How to Become an RN
There's a reason this job ranks #1 for honesty and ethics of any profession.
When you learn how to become an RN, you’re embarking on one of the most honored career paths. In the past two decades, nurses rank in the #1 spot for honesty and ethics of any profession.
As a registered nurse, you'll care for patients and educate them and the public about their health conditions. Plus, consider this: You're often the first face a patient sees in a doctor's office, clinic, or hospital, so you set the tone for compassionate care.
If you're thinking about a career as an RN, employers are ready for you. The US Bureau of Labor Statistics (BLS) projects a 7% growth in employment for registered nurses over the next ten years. Start your journey right here.
What Does a Registered Nurse Do?
A registered nurse is one of several types of nursing areas you can pursue, though all branches of nursing provide you with the opportunity to focus on your passion for serving others. You can be a generalist who treats a variety of patients, or you can specialize in specific areas such as:
- critical care
An RN works with a patient to assess a condition, administer medications and treatments, and set up a patient's treatment plan. They advise a patient's family on how to manage a loved one's health condition and often are a great resource to provide emotional support for those struggling with illness.
Some other duties of a registered nurse include:
- Record patients' medical histories and symptoms.
- Observe patients and record the observations.
- Consult and collaborate with doctors and other healthcare professionals.
- Operate and monitor medical equipment.
- Help perform diagnostic tests and analyze the results.
- Explain what to do at home after treatment.
Have a look at Monster's registered nurse job description to see other RN duties.
Where Do Registered Nurses Work?
RNs work in hospitals, outpatient clinics, and medical offices, as well as for home health care services and nursing home facilities. But that's not all. Remember the school nurse? Schools, college health centers, and large employers can also have a registered nurse on staff.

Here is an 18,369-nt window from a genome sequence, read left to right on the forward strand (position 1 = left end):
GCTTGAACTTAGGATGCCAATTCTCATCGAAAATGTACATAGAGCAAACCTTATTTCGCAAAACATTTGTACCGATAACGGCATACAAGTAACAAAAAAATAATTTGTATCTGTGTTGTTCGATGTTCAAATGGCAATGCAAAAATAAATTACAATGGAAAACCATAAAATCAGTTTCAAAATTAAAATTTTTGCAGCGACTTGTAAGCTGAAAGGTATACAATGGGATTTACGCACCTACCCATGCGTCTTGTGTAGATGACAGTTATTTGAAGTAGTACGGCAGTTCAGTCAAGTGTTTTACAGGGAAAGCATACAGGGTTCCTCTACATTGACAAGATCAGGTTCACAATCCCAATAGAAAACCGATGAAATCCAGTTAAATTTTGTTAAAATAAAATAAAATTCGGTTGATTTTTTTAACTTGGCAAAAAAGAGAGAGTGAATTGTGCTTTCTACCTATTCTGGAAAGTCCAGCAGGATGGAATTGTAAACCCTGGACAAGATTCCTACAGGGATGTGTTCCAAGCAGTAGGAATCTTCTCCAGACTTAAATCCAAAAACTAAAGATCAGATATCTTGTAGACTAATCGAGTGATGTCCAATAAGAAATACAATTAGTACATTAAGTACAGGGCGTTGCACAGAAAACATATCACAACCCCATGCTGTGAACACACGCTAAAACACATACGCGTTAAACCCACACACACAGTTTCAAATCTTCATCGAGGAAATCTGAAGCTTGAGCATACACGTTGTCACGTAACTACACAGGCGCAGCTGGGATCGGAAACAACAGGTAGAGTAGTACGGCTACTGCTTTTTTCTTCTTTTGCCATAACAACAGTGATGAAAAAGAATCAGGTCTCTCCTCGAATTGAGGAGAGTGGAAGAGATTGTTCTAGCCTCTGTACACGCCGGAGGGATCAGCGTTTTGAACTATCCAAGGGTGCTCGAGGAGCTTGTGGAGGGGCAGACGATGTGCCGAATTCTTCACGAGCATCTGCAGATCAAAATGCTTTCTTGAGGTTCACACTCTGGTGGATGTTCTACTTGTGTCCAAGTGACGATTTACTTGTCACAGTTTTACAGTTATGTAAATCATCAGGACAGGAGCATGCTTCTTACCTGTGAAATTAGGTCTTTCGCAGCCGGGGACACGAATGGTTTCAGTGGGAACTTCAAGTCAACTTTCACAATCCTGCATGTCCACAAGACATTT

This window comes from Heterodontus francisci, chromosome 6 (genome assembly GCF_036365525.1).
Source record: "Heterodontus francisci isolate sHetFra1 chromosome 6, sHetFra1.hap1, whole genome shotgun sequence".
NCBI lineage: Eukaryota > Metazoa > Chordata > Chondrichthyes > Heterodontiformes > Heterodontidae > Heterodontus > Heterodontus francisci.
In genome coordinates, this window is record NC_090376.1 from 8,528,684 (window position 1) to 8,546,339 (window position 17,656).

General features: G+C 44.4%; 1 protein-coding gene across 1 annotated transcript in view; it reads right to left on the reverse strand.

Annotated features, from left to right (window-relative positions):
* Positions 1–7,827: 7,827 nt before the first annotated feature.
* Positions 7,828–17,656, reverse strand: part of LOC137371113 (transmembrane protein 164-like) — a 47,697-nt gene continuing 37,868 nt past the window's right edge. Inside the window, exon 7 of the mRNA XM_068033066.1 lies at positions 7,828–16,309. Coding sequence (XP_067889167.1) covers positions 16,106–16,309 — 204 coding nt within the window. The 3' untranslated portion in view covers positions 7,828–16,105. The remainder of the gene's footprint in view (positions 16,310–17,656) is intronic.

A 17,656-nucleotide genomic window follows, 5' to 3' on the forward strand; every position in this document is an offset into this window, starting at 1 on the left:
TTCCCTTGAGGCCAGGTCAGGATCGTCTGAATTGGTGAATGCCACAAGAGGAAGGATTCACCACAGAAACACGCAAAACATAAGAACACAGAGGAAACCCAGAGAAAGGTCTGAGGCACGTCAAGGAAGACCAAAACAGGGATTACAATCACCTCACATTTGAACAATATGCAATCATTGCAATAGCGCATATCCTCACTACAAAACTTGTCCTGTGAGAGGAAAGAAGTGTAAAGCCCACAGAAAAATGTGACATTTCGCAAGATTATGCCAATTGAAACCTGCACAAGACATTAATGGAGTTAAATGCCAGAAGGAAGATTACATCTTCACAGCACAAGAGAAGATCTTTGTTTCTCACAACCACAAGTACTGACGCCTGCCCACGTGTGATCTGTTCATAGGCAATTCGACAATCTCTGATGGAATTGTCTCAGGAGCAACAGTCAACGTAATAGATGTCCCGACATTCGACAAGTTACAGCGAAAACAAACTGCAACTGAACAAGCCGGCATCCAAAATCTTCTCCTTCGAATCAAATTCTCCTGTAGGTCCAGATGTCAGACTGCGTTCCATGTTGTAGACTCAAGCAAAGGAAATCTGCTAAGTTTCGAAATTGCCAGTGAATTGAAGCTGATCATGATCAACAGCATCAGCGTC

Some nurses travel to places where there are not enough health care workers, especially during times of crisis. Other nurses are involved in education, working for state and local government or non-profit or private businesses.
How Many Hours Do Nurses Work?
Registered nurse hours in a doctor's office are most often a typical 40-hour work week when the practice is open. But if you work in hospitals, clinics, or nursing care facilities, the shifts vary. Some RNs work three 12-hour days in a row and then are off for four days. Shifts can range from 6, 12, or even 16 hours. Other RNs work on-call overnight and on weekends and only go into work when they are needed.
What Education Is Needed to Become a Registered Nurse?
You'll learn how to become an RN through a specialized curriculum and clinical experience. Nursing classes include sciences like anatomy, microbiology, physiology, and pharmacology. Social science classes in ethics, leadership management, and nursing fundamentals are also required.
Nursing Schools and Nursing Programs
When you're thinking about how to become an RN, you have four choices for education:
- Bachelor's degree from a college or university nursing school
- Associate degree from a college or university nursing school
- Diploma from a nursing program in a hospital or medical center
- Degree or diploma from a nursing program online
Need some help paying for your schooling? Check out these nursing scholarships that can cover some of the costs of your education.
Once you have received your nursing degrees or diplomas, you must pass NCLEX-RN nursing exams, administered by the National Council of State Boards of Nursing.
The next step is to apply for a nursing license in the state you plan to work. Several national organizations, such as The American Society of Registered Nurses, have advice when you are considering a nursing career. These orgs can help you prepare for the NCLEX-RN and lend support throughout your nursing career.
How Long Does It Take to Become an RN?
That depends on the school you attend and the degree you earn. Some nursing schools offer programs that are only 18 months from start to finish. Others follow a typical two- to four-year format.
Other organizations that have information about how to become an RN include:
- National Student Nurses' Association
- American Association of Colleges of Nursing
- National Black Nurses Association
How Much Does a Registered Nurse Make?
Pay will vary depending on where you live and work. You can look up the average salary for RNs in your location by using the Monster Salary Guide.
How Much Do RNs Make an Hour?
If you are not on salary, you'll earn about $35.24 per hour as an RN. Again, your wages will be affected by your location and the type of facility that employs you.
How to Find RN Jobs
When you're ready to start searching for jobs, the first thing you'll want to do is get your RN resume and RN cover letter in top shape. You can be tailor made for a job, but if your qualifications aren't presented properly, you'll have a harder time getting noticed. Be sure that your passion for a career in nursing shines through your resume.
That said, employers are eager to hire, so submit your applications to registered nurse jobs on Monster with confidence.
According to the BLS, these are the top five states with the hottest markets for registered nurses:
Top five areas:
Get a Jump-Start on Your Future as a Registered Nurse
After you learn how to become an RN, you'll want to keep your finger on the pulse of the job market. Upload your resume to Monster for free so that recruiters can find you for the top nursing jobs in your area. You will soon be on your way to a career you love and the world respects.